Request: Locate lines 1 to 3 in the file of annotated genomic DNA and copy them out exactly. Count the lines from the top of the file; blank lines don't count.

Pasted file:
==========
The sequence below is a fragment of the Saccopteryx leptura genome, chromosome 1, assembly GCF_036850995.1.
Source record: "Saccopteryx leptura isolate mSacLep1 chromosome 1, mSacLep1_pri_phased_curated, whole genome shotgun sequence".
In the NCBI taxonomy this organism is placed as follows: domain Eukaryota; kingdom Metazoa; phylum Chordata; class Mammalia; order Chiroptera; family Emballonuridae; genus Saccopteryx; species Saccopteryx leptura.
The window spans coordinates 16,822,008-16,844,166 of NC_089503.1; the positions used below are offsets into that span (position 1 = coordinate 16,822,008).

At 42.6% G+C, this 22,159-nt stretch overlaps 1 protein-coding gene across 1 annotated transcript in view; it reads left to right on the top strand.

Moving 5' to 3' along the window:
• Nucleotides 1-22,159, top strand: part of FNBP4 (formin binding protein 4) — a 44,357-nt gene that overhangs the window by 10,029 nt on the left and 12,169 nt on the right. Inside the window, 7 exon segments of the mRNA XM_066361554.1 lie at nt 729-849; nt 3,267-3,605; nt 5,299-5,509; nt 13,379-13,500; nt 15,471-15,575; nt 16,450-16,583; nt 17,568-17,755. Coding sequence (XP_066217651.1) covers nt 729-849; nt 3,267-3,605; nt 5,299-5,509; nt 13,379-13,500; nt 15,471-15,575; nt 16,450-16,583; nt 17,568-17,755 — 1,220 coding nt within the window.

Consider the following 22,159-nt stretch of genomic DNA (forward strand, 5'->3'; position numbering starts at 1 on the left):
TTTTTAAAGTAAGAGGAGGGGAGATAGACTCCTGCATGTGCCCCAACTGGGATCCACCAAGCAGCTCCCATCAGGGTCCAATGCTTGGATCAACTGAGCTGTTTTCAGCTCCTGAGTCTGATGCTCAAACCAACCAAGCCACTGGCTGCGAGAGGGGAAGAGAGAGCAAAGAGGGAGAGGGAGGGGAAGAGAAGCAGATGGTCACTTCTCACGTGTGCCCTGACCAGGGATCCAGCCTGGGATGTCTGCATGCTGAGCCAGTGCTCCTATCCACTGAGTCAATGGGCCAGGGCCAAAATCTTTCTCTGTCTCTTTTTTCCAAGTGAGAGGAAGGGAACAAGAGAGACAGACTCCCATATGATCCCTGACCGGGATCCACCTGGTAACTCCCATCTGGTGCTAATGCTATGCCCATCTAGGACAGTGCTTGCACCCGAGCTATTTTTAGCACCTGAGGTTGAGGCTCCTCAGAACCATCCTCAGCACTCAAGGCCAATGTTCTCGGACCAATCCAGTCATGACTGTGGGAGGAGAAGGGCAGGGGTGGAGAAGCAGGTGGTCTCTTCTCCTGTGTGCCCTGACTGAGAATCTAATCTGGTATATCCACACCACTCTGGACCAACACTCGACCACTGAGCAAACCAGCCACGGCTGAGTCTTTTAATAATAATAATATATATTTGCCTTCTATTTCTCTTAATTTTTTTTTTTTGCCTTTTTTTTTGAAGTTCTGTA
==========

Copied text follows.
The sequence below is a fragment of the Saccopteryx leptura genome, chromosome 1, assembly GCF_036850995.1.
Source record: "Saccopteryx leptura isolate mSacLep1 chromosome 1, mSacLep1_pri_phased_curated, whole genome shotgun sequence".
In the NCBI taxonomy this organism is placed as follows: domain Eukaryota; kingdom Metazoa; phylum Chordata; class Mammalia; order Chiroptera; family Emballonuridae; genus Saccopteryx; species Saccopteryx leptura.